English at Ernest Bevin College is regarded as the great leveller of the subjects; it is fundamental for enabling access for all. To quote Ofsted from its Moving English Forward 2012 report, ‘There can be no more important subject than English in the school curriculum’. English is the world’s lingua franca, it is at the heart of British and American culture and is deeply entwined with culture globally.
It is the language in which our students must learn to think, speak, and write in for their success both in and beyond the classroom./ It is the language medium in which most of our pupils think and communicate. We see English as key to developing students’ literacy skills which gives them access to all other subjects. What’s more though, the discursive, analytical and philosophical elements that arise from the study of literature are essential in the formative years of individuals, as it helps people develop their sense of voice and agency by which they can engage with the complex and multifaceted ideas found in societies around the world; English, for us, is about both academic and personal growth.
Alongside humanities, we provide an inclusive approach to cultural capital, and in tandem with the sciences, aim to equip students with the knowledge, skills, and understanding to be active, problem solving, and resilient members of society who are governed by their own sense of autonomy.
At Ernest Bevin College, we recognise the competence all students must have in English; we understand the difficulty students will have of reaching a standard by which all are measured, and finally, we aim to be inclusive of the diverse backgrounds and abilities of students in our school, understanding that they bring with them rich knowledge and ways of learning. As such, we do not group students by ability , so that we can ensure access for all students by implanting the same challenging curriculum across an entire year group. We aim to provide a globally contextualised, literature rich curriculum that is locally focussed for our all of our students.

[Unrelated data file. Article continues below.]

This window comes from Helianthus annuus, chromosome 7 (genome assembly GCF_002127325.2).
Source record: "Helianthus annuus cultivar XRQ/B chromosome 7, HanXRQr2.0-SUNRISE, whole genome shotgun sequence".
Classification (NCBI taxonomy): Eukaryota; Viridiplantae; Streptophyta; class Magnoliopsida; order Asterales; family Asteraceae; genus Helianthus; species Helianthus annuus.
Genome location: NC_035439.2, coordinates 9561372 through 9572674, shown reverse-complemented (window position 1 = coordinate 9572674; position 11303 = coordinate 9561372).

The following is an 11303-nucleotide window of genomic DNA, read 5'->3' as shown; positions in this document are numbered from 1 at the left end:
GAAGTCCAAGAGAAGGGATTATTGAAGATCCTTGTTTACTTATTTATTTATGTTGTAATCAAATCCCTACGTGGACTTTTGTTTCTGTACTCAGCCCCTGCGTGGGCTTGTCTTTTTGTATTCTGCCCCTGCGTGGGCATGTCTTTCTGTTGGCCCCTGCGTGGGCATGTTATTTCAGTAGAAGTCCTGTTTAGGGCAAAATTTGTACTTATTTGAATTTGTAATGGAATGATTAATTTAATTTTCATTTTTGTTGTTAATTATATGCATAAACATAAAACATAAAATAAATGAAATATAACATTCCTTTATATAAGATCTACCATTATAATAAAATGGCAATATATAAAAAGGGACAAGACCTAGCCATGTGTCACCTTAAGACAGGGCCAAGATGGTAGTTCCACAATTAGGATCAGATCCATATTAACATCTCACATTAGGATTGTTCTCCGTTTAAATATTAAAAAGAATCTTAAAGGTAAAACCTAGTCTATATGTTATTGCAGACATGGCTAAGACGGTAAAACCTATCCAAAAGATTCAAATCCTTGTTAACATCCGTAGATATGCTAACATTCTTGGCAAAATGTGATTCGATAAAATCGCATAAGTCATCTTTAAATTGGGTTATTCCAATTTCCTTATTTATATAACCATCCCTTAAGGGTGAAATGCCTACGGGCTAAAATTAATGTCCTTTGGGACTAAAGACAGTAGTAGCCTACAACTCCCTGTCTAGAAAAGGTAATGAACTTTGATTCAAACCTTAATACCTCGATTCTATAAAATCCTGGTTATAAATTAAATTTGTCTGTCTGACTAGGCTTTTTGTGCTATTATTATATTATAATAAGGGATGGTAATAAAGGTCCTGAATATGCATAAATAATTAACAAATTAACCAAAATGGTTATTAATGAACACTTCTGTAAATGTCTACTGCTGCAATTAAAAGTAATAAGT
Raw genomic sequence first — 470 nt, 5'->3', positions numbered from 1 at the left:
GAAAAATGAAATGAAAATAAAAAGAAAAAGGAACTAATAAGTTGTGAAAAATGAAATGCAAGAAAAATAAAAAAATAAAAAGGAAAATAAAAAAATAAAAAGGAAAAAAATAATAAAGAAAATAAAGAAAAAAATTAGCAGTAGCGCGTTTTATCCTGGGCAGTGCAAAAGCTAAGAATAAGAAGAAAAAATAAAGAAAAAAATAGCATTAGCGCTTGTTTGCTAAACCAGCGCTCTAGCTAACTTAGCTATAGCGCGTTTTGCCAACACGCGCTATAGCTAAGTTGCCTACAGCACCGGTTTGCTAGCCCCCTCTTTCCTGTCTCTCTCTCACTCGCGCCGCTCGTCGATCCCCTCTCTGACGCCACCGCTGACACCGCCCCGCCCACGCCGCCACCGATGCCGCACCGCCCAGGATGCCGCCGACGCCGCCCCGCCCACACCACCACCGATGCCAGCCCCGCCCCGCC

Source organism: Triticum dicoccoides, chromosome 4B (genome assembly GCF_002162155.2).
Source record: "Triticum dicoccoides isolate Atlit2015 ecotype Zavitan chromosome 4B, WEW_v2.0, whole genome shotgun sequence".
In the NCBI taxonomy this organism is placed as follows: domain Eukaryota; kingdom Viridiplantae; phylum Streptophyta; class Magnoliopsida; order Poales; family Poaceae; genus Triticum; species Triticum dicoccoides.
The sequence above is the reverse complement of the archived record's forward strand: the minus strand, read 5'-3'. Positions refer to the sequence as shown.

All English students begin their studies at Ernest Bevin College at KS3 by focussing on the big ideas of identity, relationships, social class, migration, and cultures from around the world in order to give students a chance to develop a love for English founded in a solid sense of self to help them begin to question the world around them. At this stage, we also introduce students to notions of good and evil through the ideas of tragedy and the gothic genre in Year 8. In Year 9, we introduce students to ideas of protest, government and power. This knowledge paves the way for a KS4 curriculum that focuses on the big ideas of power, conflict, social class and identity. Although the GCSEs in English only require students to read one novel, we believe in the power of fiction to build vocabulary, empathy, knowledge, and understanding of student’s place in the world. Together in shared reading, all students at Ernest Bevin, from Year 7, will read at least 10 novels before they finish their GCSEs.